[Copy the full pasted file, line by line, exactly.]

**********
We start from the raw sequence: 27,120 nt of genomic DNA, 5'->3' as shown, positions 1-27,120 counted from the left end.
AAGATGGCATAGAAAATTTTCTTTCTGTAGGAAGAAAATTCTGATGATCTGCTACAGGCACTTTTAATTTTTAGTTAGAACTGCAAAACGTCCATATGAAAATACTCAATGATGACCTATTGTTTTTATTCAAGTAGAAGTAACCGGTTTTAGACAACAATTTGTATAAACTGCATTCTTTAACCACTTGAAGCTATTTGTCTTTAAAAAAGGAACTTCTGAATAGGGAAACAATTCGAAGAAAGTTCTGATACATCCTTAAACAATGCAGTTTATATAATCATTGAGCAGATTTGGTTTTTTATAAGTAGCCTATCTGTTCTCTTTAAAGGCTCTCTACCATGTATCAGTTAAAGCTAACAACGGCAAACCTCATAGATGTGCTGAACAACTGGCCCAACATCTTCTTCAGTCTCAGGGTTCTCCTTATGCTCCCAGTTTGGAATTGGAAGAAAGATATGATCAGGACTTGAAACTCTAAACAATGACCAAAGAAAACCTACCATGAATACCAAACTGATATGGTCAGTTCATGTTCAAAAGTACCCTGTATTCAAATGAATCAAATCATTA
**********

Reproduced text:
We start from the raw sequence: 27,120 nt of genomic DNA, 5'->3' as shown, positions 1-27,120 counted from the left end.
AAGATGGCATAGAAAATTTTCTTTCTGTAGGAAGAAAATTCTGATGATCTGCTACAGGCACTTTTAATTTTTAGTTAGAACTGCAAAACGTCCATATGAAAATACTCAATGATGACCTATTGTTTTTATTCAAGTAGAAGTAACCGGTTTTAGACAACAATTTGTATAAACTGCATTCTTTAACCACTTGAAGCTATTTGTCTTTAAAAAAGGAACTTCTGAATAGGGAAACAATTCGAAGAAAGTTCTGATACATCCTTAAACAATGCAGTTTATATAATCATTGAGCAGATTTGGTTTTTTATAAGTAGCCTATCTGTTCTCTTTAAAGGCTCTCTACCATGTATCAGTTAAAGCTAACAACGGCAAACCTCATAGATGTGCTGAACAACTGGCCCAACATCTTCTTCAGTCTCAGGGTTCTCCTTATGCTCCCAGTTTGGAATTGGAAGAAAGATATGATCAGGACTTGAAACTCTAAACAATGACCAAAGAAAACCTACCATGAATACCAAACTGATATGGTCAGTTCATGTTCAAAAGTACCCTGTATTCAAATGAATCAAATCATTA